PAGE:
Iranzu San Martin, Regional Sales Manager for Spain discusses her career development within the electronics industry and adapting to a different role at Rebound Electronics.
The MLCC Shortage: Will it Continue in 2020?
What is an MLCC?
Multi-layered ceramic chip capacitors, or MLCCs, are surface-mounted, fixed-value capacitors with alternating layers of metal and ceramic which acts as the dielectric. MLCCs are used in a higher volume than any other type of capacitor, in everything from smartphones to electric vehicles.
The current state of the MLCC shortage
Because of the popularity of MLCCs, there has been an industry-wide shortage for the past two years. Currently, lead times are up to 50 weeks on new orders, some suppliers aren’t accepting new orders for MLCCs and others are cancelling existing orders.
In response to the shortage, some component manufacturers have imposed allocations on the amount of MLCCs that can be ordered by OEMs, and many have increased the price of their MLCCs, even applying this increase to orders that have already been placed. Due to this, many OEMs are struggling to complete their own productions and are reaching line-stops.
Why has there been an MLCC shortage?
Put simply, demand has outstripped supply when it comes to MLCCs. MLCCs have been in such high demand due to their use in smartphones, cameras, portable computing and electric vehicles. This demand is set to increase even more with the widespread introduction of 5G networks, with both the cells and new generation phones requiring even more MLCCs than their predecessors.
The increase in demand for MLCCs from these industries has been higher than anticipated and manufacturers have struggled to keep up. Smartphones and computing technologies have proven to be industries that will continue to grow as consumers continually look to upgrade to the newest model. As the technology of these devices becomes more sophisticated, they require more MLCCs to operate. Where an iPhone 6s requires only 500 MLCCs per handset, an iPhone X requires 1000.
The Internet of Things has also increased demand for MLCCs in devices which would have previously required far less. Plus, whilst the electric car industry is still growing, the number of MLCCs needed by an electric car like the Tesla Model 3 is almost 10,000. The development of driverless car technology and future bans on internal combustion engines will push that figure even higher.
These aren’t the only industries that require MLCCs either, but due to the continued growth of smartphones, electric vehicles and portable computing, other industries suffer more when it comes to availability and lead times.
Will the MLCC shortage continue?
On top of this substantial market demand, component manufacturers face their own problems in producing MLCCs. The manufacturing process for MLCCs results in varying yields, which is often unprofitable to smaller manufacturers.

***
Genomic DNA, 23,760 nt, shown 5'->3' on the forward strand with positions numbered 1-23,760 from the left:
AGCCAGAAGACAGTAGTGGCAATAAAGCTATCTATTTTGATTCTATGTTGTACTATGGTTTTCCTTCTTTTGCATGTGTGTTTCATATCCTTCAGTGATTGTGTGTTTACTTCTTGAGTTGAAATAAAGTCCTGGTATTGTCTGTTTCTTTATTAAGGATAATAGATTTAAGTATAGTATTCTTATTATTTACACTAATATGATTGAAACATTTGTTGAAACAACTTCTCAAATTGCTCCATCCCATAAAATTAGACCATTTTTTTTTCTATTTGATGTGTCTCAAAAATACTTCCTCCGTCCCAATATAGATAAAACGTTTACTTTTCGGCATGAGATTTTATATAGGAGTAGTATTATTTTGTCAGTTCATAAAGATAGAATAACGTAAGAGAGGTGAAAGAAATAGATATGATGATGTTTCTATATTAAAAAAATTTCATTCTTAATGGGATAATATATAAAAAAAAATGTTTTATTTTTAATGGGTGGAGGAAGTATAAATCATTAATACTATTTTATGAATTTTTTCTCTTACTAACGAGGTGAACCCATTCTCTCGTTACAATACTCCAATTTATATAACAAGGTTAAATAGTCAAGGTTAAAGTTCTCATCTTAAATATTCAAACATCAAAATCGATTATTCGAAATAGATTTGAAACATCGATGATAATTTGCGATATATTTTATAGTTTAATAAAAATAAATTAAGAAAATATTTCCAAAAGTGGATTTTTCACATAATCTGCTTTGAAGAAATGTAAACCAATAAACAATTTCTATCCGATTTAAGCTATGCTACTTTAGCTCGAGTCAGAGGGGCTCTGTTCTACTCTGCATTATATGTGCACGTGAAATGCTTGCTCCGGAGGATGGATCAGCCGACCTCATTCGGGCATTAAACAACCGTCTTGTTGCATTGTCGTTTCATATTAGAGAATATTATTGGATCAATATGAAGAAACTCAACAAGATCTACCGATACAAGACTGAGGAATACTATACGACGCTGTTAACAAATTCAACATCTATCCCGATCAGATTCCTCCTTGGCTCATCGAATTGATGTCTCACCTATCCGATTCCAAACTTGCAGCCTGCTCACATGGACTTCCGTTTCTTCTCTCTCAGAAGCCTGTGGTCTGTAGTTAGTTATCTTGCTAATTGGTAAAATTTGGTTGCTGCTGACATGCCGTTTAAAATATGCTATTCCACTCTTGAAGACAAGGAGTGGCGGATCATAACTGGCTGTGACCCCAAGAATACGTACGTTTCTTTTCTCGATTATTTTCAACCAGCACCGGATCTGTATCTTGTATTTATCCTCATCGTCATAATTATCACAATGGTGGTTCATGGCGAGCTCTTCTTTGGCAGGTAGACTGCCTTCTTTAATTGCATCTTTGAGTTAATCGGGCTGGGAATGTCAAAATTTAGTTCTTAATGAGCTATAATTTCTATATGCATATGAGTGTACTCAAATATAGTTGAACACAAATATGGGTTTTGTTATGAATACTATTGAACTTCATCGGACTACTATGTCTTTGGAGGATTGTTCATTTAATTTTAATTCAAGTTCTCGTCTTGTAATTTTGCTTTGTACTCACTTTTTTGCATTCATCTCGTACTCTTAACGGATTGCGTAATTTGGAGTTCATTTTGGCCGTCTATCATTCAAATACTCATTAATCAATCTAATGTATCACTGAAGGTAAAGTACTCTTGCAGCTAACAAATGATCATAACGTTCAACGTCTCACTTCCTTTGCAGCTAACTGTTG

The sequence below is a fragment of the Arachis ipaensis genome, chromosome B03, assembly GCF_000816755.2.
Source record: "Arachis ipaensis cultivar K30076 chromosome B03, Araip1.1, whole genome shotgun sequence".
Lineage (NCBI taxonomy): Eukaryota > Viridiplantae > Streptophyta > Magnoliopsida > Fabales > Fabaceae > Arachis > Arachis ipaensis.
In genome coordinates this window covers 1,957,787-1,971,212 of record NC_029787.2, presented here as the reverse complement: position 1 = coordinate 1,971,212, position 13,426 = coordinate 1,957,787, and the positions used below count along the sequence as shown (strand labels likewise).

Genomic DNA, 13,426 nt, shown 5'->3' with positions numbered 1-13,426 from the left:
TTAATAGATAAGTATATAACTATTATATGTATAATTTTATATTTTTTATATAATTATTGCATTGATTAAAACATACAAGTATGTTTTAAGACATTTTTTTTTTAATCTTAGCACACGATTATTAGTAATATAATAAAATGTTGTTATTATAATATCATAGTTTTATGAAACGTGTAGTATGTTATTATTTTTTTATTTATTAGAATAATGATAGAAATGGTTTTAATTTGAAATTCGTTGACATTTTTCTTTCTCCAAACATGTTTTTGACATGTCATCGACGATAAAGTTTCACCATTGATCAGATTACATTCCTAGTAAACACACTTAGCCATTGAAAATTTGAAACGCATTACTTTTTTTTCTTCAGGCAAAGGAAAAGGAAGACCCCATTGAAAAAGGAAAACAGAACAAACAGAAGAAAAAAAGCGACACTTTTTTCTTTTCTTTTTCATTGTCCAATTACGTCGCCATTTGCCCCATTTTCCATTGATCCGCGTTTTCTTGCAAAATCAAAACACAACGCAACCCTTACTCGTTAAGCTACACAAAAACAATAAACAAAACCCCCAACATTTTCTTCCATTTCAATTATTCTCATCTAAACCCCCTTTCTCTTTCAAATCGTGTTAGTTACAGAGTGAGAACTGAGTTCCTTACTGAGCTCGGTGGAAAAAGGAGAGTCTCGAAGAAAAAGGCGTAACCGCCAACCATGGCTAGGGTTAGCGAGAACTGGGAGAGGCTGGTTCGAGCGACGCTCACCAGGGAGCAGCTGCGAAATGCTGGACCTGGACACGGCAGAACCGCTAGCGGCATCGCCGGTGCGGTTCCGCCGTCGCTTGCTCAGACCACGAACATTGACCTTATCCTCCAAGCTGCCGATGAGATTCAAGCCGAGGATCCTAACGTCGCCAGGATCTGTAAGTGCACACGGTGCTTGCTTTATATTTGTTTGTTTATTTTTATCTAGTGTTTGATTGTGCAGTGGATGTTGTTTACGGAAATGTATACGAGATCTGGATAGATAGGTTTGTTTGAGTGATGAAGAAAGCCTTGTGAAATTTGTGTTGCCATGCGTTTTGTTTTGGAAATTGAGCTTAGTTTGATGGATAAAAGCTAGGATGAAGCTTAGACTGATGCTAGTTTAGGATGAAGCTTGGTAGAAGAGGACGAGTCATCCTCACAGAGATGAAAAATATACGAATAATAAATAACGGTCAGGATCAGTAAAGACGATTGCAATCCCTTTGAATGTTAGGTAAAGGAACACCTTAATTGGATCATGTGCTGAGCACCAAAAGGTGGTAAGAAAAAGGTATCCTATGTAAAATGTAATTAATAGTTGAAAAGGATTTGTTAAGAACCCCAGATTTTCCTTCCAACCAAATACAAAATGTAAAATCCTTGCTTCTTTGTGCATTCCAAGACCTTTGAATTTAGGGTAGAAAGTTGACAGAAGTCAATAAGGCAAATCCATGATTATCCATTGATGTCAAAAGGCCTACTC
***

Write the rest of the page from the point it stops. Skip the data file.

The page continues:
Despite the price increase of MLCCs, they are still very inexpensive, resulting in low profit margins. This fuels a reluctance for manufacturers to invest too much into them, when other more profitable components can be produced. Even those willing to invest in MLCC production face significant wait times on the tooling equipment necessary to set up MLCC manufacturing machines.
This shortage can’t go on forever, but many expect it to continue for at least three years, with a worsening of the situation in the short term before it starts to improve. Manufacturers will eventually increase production capacity, but combating the continued shortage at this time falls on those coordinating the supply chains. They must be able to forecast the demand for MLCC components and prepare their orders realistically against these projected sales.
Potential alternatives OEMs can look for
Whilst we wait for the MLCC supply to match demand, the best course of action is to look for alternatives. Whilst using alternative suppliers in times of shortages often works for other components, this shortage is industry-wide, and not a problem exclusive to individual suppliers.
Instead, some OEMs may look to replace their MLCCs with different capacitors. Tantalum capacitors can be used in place of MLCCs in some applications, but these also have long lead times, so the best substitute for MLCCs in most cases are polymer capacitors.
Polymer capacitors are electrolytic capacitors which are available in surface-mounted packages and they can be used to replace MLCCs in applications such as in power supplies. Polymers take up less surface area and cost less than MLCCs but may not be appropriate in all situations. For example, polymer caps are polarised, so are not appropriate for use in circuits with an AC signal or a reverse-bias. Polymers also aren’t available in the low capacitance values that MLCCs are.
Planning ahead using forecasts is the first step any OEM should take to combat the MLCC shortage but if you are looking to replace the MLCCs in your product, it is advised to consider a redesign that caters for the new component.
Market volatility such as the MLCC shortage provides OEMs with supply chain challenges. As a global and independent electronic component distributor with experience in hard-to-find component sourcing, we might be able to help you meet your supply chain needs. Get in touch today for more information.